Tag Archives: Iran

Is Iran the new North Korea?

American Enterprise Institute (AEI) hosted about 40 participants on April 1st in their downtown Washington, D.C. building. Former United States Ambassador to the United Nations, John Bolton; ASI’s resident scholar, Michael Rubin; and George Perkovich, Carnegie Endowment for International Peace, led a discussion titled “Is Iran the new North Korea?” AEI’s Nicholas Eberstadt moderated the event that compared and contrasted the current undergoing nuclear deal with Iran to North Korea.

Rubin started off the discussion by explaining that he is paid to “predict the past” as a 19th century Iranian historian and certain patterns jump out when comparing North Korea to Iran. During the development of the nuclear agreement with the Asian country, the 1994 South Korean president Kim Young Sam, he explained, criticized the logic of the United States’ engagement with allowing North Korea to have nuclear weapons. This, in the eyes of the South Korean president, would bring more harm than good to the world. Rubin labeled Kim Young Sam as the Ben Netanyahu of that deal because of his advocate against the deal. But Rubin stated that, in regards to both deals, the U.S. “will never let allies get in our way because it won’t harm a good agreement.”

Perkovich highlighted the differences. He drew attention to the different amount of materials that both Iran and North Korea had at the beginning of their respected negotiations. Iran does not have sufficient material to develop one single nuclear weapon. North Korea had enough to build two nuclear weapons before the agreement was finalized. But Perkovich noted a few similarities, which include that both countries feared that the U.S.’s motives included destroying their regimes.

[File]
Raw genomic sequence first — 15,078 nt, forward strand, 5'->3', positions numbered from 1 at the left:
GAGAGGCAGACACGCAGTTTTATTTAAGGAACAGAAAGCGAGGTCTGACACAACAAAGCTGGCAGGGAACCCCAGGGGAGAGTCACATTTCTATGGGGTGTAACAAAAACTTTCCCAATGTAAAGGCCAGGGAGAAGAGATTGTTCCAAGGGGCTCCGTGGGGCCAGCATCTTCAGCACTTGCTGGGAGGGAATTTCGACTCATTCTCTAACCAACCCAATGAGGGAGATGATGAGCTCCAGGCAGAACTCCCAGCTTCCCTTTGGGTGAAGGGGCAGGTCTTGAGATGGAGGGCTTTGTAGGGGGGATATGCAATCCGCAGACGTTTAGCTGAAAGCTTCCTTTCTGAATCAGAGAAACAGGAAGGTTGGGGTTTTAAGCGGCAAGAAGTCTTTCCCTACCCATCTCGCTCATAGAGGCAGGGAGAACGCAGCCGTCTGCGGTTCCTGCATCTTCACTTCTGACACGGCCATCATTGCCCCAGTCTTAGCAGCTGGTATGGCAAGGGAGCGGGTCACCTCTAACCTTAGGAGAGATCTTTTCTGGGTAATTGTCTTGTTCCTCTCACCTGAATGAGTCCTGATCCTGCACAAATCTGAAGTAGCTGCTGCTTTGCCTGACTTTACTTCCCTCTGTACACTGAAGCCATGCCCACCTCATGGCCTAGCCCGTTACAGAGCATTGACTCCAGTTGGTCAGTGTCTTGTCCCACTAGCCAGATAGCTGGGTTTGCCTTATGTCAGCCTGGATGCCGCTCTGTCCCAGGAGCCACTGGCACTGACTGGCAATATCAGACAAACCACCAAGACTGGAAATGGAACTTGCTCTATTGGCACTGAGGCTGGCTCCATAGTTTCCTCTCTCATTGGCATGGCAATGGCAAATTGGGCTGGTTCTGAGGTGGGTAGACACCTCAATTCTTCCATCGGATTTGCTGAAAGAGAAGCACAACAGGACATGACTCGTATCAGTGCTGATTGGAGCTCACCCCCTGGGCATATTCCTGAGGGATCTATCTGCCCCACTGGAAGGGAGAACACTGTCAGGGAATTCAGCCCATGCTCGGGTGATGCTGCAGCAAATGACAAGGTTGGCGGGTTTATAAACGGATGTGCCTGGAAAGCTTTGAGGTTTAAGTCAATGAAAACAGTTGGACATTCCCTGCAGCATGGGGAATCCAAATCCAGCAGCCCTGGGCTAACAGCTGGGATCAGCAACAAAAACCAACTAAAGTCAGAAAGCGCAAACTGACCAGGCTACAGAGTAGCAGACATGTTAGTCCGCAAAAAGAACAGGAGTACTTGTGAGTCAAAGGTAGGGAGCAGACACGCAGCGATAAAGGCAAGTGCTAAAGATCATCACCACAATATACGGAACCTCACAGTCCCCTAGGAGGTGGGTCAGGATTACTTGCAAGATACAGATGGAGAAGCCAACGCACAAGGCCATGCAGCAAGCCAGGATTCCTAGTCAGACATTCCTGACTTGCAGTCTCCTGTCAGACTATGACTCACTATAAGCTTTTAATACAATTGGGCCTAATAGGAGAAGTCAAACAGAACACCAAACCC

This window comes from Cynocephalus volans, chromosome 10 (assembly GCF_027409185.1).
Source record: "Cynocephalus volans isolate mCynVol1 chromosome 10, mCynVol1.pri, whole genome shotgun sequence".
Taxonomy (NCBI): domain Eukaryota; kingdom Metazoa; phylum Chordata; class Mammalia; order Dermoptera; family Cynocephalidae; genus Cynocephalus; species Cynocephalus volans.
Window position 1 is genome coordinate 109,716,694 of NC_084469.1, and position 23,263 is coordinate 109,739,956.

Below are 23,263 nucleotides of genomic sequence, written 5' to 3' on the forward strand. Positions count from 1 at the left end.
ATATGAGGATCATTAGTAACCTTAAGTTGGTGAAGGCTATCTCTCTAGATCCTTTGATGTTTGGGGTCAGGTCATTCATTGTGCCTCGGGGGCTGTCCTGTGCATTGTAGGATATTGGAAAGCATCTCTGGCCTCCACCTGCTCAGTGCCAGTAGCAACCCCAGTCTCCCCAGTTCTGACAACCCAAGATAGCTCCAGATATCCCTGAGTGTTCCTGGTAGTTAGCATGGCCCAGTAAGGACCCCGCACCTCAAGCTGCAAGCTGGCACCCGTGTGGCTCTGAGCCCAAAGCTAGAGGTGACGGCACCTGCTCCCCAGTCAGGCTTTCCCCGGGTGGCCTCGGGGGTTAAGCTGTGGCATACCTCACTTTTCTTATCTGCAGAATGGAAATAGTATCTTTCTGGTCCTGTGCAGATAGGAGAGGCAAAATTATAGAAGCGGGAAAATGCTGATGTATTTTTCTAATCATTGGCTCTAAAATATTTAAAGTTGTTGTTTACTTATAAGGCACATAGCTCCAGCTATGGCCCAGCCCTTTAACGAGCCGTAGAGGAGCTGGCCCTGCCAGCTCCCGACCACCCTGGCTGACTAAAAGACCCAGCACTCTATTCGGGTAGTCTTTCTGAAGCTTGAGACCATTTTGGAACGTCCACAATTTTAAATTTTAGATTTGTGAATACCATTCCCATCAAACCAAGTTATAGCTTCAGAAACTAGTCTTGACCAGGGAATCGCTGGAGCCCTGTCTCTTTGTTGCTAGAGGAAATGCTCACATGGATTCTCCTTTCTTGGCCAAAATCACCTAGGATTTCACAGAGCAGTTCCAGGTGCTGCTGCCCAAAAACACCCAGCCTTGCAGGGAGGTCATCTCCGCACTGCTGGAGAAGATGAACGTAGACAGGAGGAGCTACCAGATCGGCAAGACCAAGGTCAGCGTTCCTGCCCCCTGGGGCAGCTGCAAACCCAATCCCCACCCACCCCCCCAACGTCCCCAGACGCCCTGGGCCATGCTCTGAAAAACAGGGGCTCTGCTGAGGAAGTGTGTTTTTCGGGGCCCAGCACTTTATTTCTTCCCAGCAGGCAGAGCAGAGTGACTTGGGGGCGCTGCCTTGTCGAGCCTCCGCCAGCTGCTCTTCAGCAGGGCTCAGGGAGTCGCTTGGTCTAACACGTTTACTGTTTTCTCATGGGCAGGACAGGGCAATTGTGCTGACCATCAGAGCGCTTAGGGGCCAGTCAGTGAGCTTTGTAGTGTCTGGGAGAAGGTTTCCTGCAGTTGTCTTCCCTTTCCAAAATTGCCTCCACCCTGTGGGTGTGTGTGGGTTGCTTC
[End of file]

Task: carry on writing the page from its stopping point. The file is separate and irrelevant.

Bolton took his turn to discuss the economic sanctions side of the nuclear weapons. In order for the economic sanctions to be effective, it must be enforced by the military. North Korea’s sanctions were largely American unilateral but American unilateral sanctions are not enough because North Korea has been able to continue testing missiles. American unilateral sanctions are easy to avoid. The Iranian sanctions placed are not comprehensive enough, according to Bolton. In Iran, the economic sanctions have caused pain but there is no evidence that it has slowed down nuclear production.

During a question and answer portion, Rubin was asked if the Iranian people are open to nuclear weapons. Rubin stated that most polls show that people are in favor of the weapons but one company, which released a poll against the weapons, was later closed down. Bolton responded to his question on the constitutionality of the nuclear deal that President Obama is acting within the right of executive action. He also added that the outcry from Congress is a divergent from what the deal truly is.

Overall, I thoroughly enjoyed the discussion greatly. It was very intriguing to hear these three great minds share their knowledge and opinion of the topic. I am surprised by how little they did speak about the North Korea deal.

International Relations